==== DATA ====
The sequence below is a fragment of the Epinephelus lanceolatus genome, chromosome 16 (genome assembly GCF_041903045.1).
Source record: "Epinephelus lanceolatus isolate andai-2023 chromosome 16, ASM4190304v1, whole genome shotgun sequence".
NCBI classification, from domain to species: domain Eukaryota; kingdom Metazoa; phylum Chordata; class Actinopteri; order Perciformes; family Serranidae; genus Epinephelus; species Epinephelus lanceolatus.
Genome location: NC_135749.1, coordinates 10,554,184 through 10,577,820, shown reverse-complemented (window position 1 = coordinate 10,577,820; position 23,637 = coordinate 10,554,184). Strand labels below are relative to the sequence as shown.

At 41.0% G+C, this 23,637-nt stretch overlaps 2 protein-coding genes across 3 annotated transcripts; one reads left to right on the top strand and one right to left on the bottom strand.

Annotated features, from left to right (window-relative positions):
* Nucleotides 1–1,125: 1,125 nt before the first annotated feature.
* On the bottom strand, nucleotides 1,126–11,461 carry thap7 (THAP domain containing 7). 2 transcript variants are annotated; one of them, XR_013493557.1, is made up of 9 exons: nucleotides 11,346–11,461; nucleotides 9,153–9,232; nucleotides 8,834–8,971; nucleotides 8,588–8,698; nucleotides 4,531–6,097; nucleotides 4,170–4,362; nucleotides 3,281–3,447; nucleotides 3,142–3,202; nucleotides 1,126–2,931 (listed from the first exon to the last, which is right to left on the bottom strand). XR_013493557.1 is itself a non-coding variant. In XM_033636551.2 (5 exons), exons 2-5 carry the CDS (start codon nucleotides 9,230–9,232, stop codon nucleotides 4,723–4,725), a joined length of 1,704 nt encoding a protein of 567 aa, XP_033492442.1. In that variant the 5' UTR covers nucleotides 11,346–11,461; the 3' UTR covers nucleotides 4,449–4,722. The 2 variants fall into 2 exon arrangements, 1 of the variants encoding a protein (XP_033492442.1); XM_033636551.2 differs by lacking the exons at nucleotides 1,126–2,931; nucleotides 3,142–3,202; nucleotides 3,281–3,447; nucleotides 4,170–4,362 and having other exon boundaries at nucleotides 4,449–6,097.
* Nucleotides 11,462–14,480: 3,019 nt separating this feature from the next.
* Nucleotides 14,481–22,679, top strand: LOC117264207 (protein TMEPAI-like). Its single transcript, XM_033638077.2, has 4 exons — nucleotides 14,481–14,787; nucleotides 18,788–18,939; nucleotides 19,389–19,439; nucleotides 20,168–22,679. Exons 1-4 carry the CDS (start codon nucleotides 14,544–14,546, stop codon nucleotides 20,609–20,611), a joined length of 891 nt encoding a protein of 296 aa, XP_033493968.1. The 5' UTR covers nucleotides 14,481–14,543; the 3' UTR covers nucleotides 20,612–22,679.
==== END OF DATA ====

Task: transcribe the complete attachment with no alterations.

The sequence below is a fragment of the Epinephelus lanceolatus genome, chromosome 16 (genome assembly GCF_041903045.1).
Source record: "Epinephelus lanceolatus isolate andai-2023 chromosome 16, ASM4190304v1, whole genome shotgun sequence".
NCBI classification, from domain to species: domain Eukaryota; kingdom Metazoa; phylum Chordata; class Actinopteri; order Perciformes; family Serranidae; genus Epinephelus; species Epinephelus lanceolatus.
Genome location: NC_135749.1, coordinates 10,554,184 through 10,577,820, shown reverse-complemented (window position 1 = coordinate 10,577,820; position 23,637 = coordinate 10,554,184). Strand labels below are relative to the sequence as shown.

At 41.0% G+C, this 23,637-nt stretch overlaps 2 protein-coding genes across 3 annotated transcripts; one reads left to right on the top strand and one right to left on the bottom strand.

Annotated features, from left to right (window-relative positions):
* Nucleotides 1–1,125: 1,125 nt before the first annotated feature.
* On the bottom strand, nucleotides 1,126–11,461 carry thap7 (THAP domain containing 7). 2 transcript variants are annotated; one of them, XR_013493557.1, is made up of 9 exons: nucleotides 11,346–11,461; nucleotides 9,153–9,232; nucleotides 8,834–8,971; nucleotides 8,588–8,698; nucleotides 4,531–6,097; nucleotides 4,170–4,362; nucleotides 3,281–3,447; nucleotides 3,142–3,202; nucleotides 1,126–2,931 (listed from the first exon to the last, which is right to left on the bottom strand). XR_013493557.1 is itself a non-coding variant. In XM_033636551.2 (5 exons), exons 2-5 carry the CDS (start codon nucleotides 9,230–9,232, stop codon nucleotides 4,723–4,725), a joined length of 1,704 nt encoding a protein of 567 aa, XP_033492442.1. In that variant the 5' UTR covers nucleotides 11,346–11,461; the 3' UTR covers nucleotides 4,449–4,722. The 2 variants fall into 2 exon arrangements, 1 of the variants encoding a protein (XP_033492442.1); XM_033636551.2 differs by lacking the exons at nucleotides 1,126–2,931; nucleotides 3,142–3,202; nucleotides 3,281–3,447; nucleotides 4,170–4,362 and having other exon boundaries at nucleotides 4,449–6,097.
* Nucleotides 11,462–14,480: 3,019 nt separating this feature from the next.
* Nucleotides 14,481–22,679, top strand: LOC117264207 (protein TMEPAI-like). Its single transcript, XM_033638077.2, has 4 exons — nucleotides 14,481–14,787; nucleotides 18,788–18,939; nucleotides 19,389–19,439; nucleotides 20,168–22,679. Exons 1-4 carry the CDS (start codon nucleotides 14,544–14,546, stop codon nucleotides 20,609–20,611), a joined length of 891 nt encoding a protein of 296 aa, XP_033493968.1. The 5' UTR covers nucleotides 14,481–14,543; the 3' UTR covers nucleotides 20,612–22,679.